DENVER — Two men who dedicated their lives to furthering the American wool industry have been chosen as 2018 recipients of the Wool Excellence Award.
Mark Kent and Dr. Carl Menzies were selected for the annual honor by the Wool Roundtable and will be recognized at the 2018 ASI Annual Convention in San Antonio. The Wool Recognition Lunch is scheduled for Thursday, Feb. 1, at the Marriott San Antonio Rivercenter.
Kent will be honored posthumously as he died unexpectedly at age 55 on Sept. 24, 2017. He became President of Kent Manufacturing Co. at age 29 and was the fifth generation in his family to lead Kentwool. The company will celebrate 175 years in business this year.
Kentwool is one of approximately 75 yarn companies in the world, and the only yarn company in the United States with the Usterized Quality Certification. Under Kent’s leadership, the company invested in the latest technology for fiber and yarn testing and put to use the most modern machinery available for processing worsted wool yarns for hosiery, apparel and other end uses.
The company has been best known in recent years for developing “the world’s best golf sock,” which is worn by countless players and caddies at professional golf tournaments all across the globe. Kent led the development of the sock using American Merino grade wool as the main yarn component. From experience, he knew there was a market for high performance golf socks using wool yarn. He secured multiple patents on the technology of the sock’s construction.
Particular emphasis was put into developing the wool yarn used in the sock’s construction. It’s a blend of Merino wool, nylon, polyester and spandex, however, roughly 60 percent of the blend is wool.
“Mark Kent realized long before the rest of us that wool was a year-round product,” said Jack Ewing with Crescent Sock Company. “Mark started marketing wool golf socks for the summers in South Carolina – the screen door to hell. Why did he do it? Because he believed in wool. We producers and marketers thought that summer wool was crazy, but Mark knew better.”
Kentwool’s core business has always been yarn manufacturing, and as such, Kent previously served as president of the American Yarn Spinners Association and as a member of the National Council of Textile Organizations. Through the years, Kentwool has partnered with other American manufacturers, including Nester Hosiery, Crescent Sock Company and Duckworth. The company has also worked on products for the U.S. military.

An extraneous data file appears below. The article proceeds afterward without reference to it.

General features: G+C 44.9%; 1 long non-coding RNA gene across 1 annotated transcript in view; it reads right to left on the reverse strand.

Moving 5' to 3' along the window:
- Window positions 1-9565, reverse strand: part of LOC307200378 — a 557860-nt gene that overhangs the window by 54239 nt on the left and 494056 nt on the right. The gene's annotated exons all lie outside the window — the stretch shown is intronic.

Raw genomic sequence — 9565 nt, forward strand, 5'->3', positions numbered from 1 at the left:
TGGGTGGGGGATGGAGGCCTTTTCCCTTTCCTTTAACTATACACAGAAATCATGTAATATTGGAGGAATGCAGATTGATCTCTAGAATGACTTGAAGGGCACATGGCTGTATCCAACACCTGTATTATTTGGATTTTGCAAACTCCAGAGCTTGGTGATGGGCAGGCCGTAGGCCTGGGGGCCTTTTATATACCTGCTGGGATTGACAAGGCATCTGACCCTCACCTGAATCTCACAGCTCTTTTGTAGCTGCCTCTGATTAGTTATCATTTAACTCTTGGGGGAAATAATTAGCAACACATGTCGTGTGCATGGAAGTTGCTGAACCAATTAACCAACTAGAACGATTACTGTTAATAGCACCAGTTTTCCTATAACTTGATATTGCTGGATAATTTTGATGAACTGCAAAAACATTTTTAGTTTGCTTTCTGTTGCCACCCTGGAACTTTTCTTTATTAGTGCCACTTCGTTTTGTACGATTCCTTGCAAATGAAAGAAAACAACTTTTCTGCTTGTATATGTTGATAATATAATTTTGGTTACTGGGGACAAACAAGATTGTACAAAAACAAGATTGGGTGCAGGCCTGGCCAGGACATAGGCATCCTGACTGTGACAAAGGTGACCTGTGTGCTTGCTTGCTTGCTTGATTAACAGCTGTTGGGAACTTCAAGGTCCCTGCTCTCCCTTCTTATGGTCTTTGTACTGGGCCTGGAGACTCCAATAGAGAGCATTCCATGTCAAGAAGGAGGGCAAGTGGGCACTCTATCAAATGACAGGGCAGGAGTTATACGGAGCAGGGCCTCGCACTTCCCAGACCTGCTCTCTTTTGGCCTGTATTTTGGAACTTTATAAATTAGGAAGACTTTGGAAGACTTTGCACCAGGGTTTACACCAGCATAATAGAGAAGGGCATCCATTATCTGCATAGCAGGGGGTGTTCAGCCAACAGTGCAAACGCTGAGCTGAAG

Kim Kent will attend the 2018 ASI Annual Convention to accept the award on her husband’s behalf.
“Mark would be humbled and likely speechless – which was something he rarely was – to receive this honor,” she said. “Mark would be thrilled about the spotlight this award brings to the innovation taking place in the wool industry overall and at Kentwool in particular. He would have been very proud to know the longstanding commitment of Kentwool and its employees to producing high-quality, innovative wool yarns and consumer goods had been recognized to this degree by other industry influencers. This honor certainly would have meant so much to him.”
Menzies served as director of research at the Texas A&M AgriLife Research and Extension Center in San Angelo from its opening in 1971 until his retirement in 1996. A longtime sheep producer, it was during his time at the San Angelo center that he made his mark in the wool industry.
“I was instrumental in moving some wool research equipment to San Angelo,” he said. “I was never the one doing the research, but I was able to provide funding, equipment and an opportunity for others to do some very important research with wool. I’m most proud of the researchers and students I worked with through the years who went on to play an important role in the sheep and wool industries.”
Menzies graduated from Texas Tech University with a bachelors degree and Kansas State University with a masters degrees before pursuing his doctorate at the University of Kentucky. He worked as a county agriculture agent before spending 14 years teaching at Kansas State. He left KSU to head the animal science department at South Dakota State University for two years. In 1971, he headed to San Angelo to work in his home state of Texas.
During his professional career, he authored more than three dozen publications on sheep nutrition, breeding and wool research. At 85 years old, he still raises Rambouillet ewes on land originally purchased by his grandfather.
“I served as president of the Texas Sheep and Goat Raisers Association, coached wool judging teams and raised fine wool sheep all my life,” Menzies said. “I’m humbled to receive this award.
“I’m just happy to see that through research we’ve been able to produce wool fabrics that are easy to care for. Wool has always been a quality fabric that could be used for so many different products.”
ASI is an equal opportunity employer. It is the national trade organization supported by 45 state sheep associations, benefiting the interests of more than 88,000 sheep producers.
–American Sheep Industry Association
For more articles concerning sheep, click here.